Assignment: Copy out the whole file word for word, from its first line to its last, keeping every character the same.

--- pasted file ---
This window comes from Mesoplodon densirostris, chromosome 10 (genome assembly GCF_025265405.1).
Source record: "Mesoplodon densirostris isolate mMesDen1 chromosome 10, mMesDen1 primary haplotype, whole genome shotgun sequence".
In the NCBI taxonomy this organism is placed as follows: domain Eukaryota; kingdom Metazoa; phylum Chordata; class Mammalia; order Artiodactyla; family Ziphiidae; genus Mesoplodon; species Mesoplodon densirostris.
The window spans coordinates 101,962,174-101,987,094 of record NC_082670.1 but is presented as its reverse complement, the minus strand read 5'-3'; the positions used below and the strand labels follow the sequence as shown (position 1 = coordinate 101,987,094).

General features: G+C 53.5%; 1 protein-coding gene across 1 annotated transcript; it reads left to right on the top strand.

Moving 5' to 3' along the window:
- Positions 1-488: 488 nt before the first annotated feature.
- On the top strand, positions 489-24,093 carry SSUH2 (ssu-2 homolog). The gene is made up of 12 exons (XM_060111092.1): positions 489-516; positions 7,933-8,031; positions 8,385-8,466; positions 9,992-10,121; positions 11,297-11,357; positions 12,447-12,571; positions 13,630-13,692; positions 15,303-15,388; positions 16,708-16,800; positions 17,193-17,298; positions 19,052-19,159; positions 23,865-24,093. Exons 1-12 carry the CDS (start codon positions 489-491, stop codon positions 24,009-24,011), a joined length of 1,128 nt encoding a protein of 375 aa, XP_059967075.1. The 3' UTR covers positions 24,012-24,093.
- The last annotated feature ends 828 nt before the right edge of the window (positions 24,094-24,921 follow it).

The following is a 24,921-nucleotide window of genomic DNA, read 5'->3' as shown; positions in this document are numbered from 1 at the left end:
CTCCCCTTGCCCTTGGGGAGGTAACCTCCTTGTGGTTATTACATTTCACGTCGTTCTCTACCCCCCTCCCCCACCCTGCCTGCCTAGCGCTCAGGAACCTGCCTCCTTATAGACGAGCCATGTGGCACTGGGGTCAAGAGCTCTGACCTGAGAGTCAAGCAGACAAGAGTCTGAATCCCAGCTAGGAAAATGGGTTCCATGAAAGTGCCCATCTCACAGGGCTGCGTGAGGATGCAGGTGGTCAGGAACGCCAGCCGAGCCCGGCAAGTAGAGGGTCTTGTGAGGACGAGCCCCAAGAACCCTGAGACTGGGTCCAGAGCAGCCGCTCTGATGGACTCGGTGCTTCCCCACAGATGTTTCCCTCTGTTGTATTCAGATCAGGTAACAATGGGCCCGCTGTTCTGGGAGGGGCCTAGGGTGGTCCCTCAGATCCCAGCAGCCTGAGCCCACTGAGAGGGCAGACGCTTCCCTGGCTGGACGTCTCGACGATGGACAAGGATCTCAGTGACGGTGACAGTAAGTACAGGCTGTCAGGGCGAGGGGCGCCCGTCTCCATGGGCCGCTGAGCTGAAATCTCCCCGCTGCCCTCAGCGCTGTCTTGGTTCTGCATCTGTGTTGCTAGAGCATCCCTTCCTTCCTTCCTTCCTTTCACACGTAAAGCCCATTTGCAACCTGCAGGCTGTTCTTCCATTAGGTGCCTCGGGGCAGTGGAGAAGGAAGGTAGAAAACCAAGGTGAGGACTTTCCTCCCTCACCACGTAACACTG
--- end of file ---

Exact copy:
This window comes from Mesoplodon densirostris, chromosome 10 (genome assembly GCF_025265405.1).
Source record: "Mesoplodon densirostris isolate mMesDen1 chromosome 10, mMesDen1 primary haplotype, whole genome shotgun sequence".
In the NCBI taxonomy this organism is placed as follows: domain Eukaryota; kingdom Metazoa; phylum Chordata; class Mammalia; order Artiodactyla; family Ziphiidae; genus Mesoplodon; species Mesoplodon densirostris.
The window spans coordinates 101,962,174-101,987,094 of record NC_082670.1 but is presented as its reverse complement, the minus strand read 5'-3'; the positions used below and the strand labels follow the sequence as shown (position 1 = coordinate 101,987,094).

General features: G+C 53.5%; 1 protein-coding gene across 1 annotated transcript; it reads left to right on the top strand.

Moving 5' to 3' along the window:
- Positions 1-488: 488 nt before the first annotated feature.
- On the top strand, positions 489-24,093 carry SSUH2 (ssu-2 homolog). The gene is made up of 12 exons (XM_060111092.1): positions 489-516; positions 7,933-8,031; positions 8,385-8,466; positions 9,992-10,121; positions 11,297-11,357; positions 12,447-12,571; positions 13,630-13,692; positions 15,303-15,388; positions 16,708-16,800; positions 17,193-17,298; positions 19,052-19,159; positions 23,865-24,093. Exons 1-12 carry the CDS (start codon positions 489-491, stop codon positions 24,009-24,011), a joined length of 1,128 nt encoding a protein of 375 aa, XP_059967075.1. The 3' UTR covers positions 24,012-24,093.
- The last annotated feature ends 828 nt before the right edge of the window (positions 24,094-24,921 follow it).

The following is a 24,921-nucleotide window of genomic DNA, read 5'->3' as shown; positions in this document are numbered from 1 at the left end:
CTCCCCTTGCCCTTGGGGAGGTAACCTCCTTGTGGTTATTACATTTCACGTCGTTCTCTACCCCCCTCCCCCACCCTGCCTGCCTAGCGCTCAGGAACCTGCCTCCTTATAGACGAGCCATGTGGCACTGGGGTCAAGAGCTCTGACCTGAGAGTCAAGCAGACAAGAGTCTGAATCCCAGCTAGGAAAATGGGTTCCATGAAAGTGCCCATCTCACAGGGCTGCGTGAGGATGCAGGTGGTCAGGAACGCCAGCCGAGCCCGGCAAGTAGAGGGTCTTGTGAGGACGAGCCCCAAGAACCCTGAGACTGGGTCCAGAGCAGCCGCTCTGATGGACTCGGTGCTTCCCCACAGATGTTTCCCTCTGTTGTATTCAGATCAGGTAACAATGGGCCCGCTGTTCTGGGAGGGGCCTAGGGTGGTCCCTCAGATCCCAGCAGCCTGAGCCCACTGAGAGGGCAGACGCTTCCCTGGCTGGACGTCTCGACGATGGACAAGGATCTCAGTGACGGTGACAGTAAGTACAGGCTGTCAGGGCGAGGGGCGCCCGTCTCCATGGGCCGCTGAGCTGAAATCTCCCCGCTGCCCTCAGCGCTGTCTTGGTTCTGCATCTGTGTTGCTAGAGCATCCCTTCCTTCCTTCCTTCCTTTCACACGTAAAGCCCATTTGCAACCTGCAGGCTGTTCTTCCATTAGGTGCCTCGGGGCAGTGGAGAAGGAAGGTAGAAAACCAAGGTGAGGACTTTCCTCCCTCACCACGTAACACTG